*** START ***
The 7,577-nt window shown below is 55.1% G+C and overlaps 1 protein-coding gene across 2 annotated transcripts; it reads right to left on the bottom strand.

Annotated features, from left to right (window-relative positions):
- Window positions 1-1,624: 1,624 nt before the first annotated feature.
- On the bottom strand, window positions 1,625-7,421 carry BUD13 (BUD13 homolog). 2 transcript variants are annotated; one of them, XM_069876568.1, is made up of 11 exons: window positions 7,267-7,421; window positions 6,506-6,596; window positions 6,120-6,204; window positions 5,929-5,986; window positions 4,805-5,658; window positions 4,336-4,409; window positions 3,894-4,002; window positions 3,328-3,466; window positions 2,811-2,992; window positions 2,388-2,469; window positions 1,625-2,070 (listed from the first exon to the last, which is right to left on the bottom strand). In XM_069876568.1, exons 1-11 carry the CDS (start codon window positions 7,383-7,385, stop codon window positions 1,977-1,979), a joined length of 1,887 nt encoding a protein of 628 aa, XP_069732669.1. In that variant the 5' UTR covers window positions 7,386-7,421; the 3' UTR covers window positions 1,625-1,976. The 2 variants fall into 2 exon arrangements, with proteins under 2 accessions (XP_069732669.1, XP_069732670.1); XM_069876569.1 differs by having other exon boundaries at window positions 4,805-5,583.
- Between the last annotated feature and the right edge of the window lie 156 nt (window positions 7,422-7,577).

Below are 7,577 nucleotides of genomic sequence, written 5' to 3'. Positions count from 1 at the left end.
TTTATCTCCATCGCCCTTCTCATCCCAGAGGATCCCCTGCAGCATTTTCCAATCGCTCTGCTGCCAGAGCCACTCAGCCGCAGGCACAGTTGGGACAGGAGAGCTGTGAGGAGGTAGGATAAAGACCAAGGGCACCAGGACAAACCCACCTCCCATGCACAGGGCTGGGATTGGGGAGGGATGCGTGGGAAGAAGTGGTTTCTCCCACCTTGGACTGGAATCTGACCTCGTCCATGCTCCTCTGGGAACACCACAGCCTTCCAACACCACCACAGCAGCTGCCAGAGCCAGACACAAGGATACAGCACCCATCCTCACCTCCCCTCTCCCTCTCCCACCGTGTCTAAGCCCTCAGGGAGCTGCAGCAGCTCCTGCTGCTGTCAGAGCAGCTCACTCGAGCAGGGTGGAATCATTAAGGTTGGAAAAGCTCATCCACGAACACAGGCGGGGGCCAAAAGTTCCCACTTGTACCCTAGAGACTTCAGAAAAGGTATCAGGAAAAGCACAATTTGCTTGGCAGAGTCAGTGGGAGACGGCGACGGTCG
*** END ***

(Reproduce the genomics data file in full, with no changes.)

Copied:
The 7,577-nt window shown below is 55.1% G+C and overlaps 1 protein-coding gene across 2 annotated transcripts; it reads right to left on the bottom strand.

Annotated features, from left to right (window-relative positions):
- Window positions 1-1,624: 1,624 nt before the first annotated feature.
- On the bottom strand, window positions 1,625-7,421 carry BUD13 (BUD13 homolog). 2 transcript variants are annotated; one of them, XM_069876568.1, is made up of 11 exons: window positions 7,267-7,421; window positions 6,506-6,596; window positions 6,120-6,204; window positions 5,929-5,986; window positions 4,805-5,658; window positions 4,336-4,409; window positions 3,894-4,002; window positions 3,328-3,466; window positions 2,811-2,992; window positions 2,388-2,469; window positions 1,625-2,070 (listed from the first exon to the last, which is right to left on the bottom strand). In XM_069876568.1, exons 1-11 carry the CDS (start codon window positions 7,383-7,385, stop codon window positions 1,977-1,979), a joined length of 1,887 nt encoding a protein of 628 aa, XP_069732669.1. In that variant the 5' UTR covers window positions 7,386-7,421; the 3' UTR covers window positions 1,625-1,976. The 2 variants fall into 2 exon arrangements, with proteins under 2 accessions (XP_069732669.1, XP_069732670.1); XM_069876569.1 differs by having other exon boundaries at window positions 4,805-5,583.
- Between the last annotated feature and the right edge of the window lie 156 nt (window positions 7,422-7,577).

Below are 7,577 nucleotides of genomic sequence, written 5' to 3'. Positions count from 1 at the left end.
TTTATCTCCATCGCCCTTCTCATCCCAGAGGATCCCCTGCAGCATTTTCCAATCGCTCTGCTGCCAGAGCCACTCAGCCGCAGGCACAGTTGGGACAGGAGAGCTGTGAGGAGGTAGGATAAAGACCAAGGGCACCAGGACAAACCCACCTCCCATGCACAGGGCTGGGATTGGGGAGGGATGCGTGGGAAGAAGTGGTTTCTCCCACCTTGGACTGGAATCTGACCTCGTCCATGCTCCTCTGGGAACACCACAGCCTTCCAACACCACCACAGCAGCTGCCAGAGCCAGACACAAGGATACAGCACCCATCCTCACCTCCCCTCTCCCTCTCCCACCGTGTCTAAGCCCTCAGGGAGCTGCAGCAGCTCCTGCTGCTGTCAGAGCAGCTCACTCGAGCAGGGTGGAATCATTAAGGTTGGAAAAGCTCATCCACGAACACAGGCGGGGGCCAAAAGTTCCCACTTGTACCCTAGAGACTTCAGAAAAGGTATCAGGAAAAGCACAATTTGCTTGGCAGAGTCAGTGGGAGACGGCGACGGTCG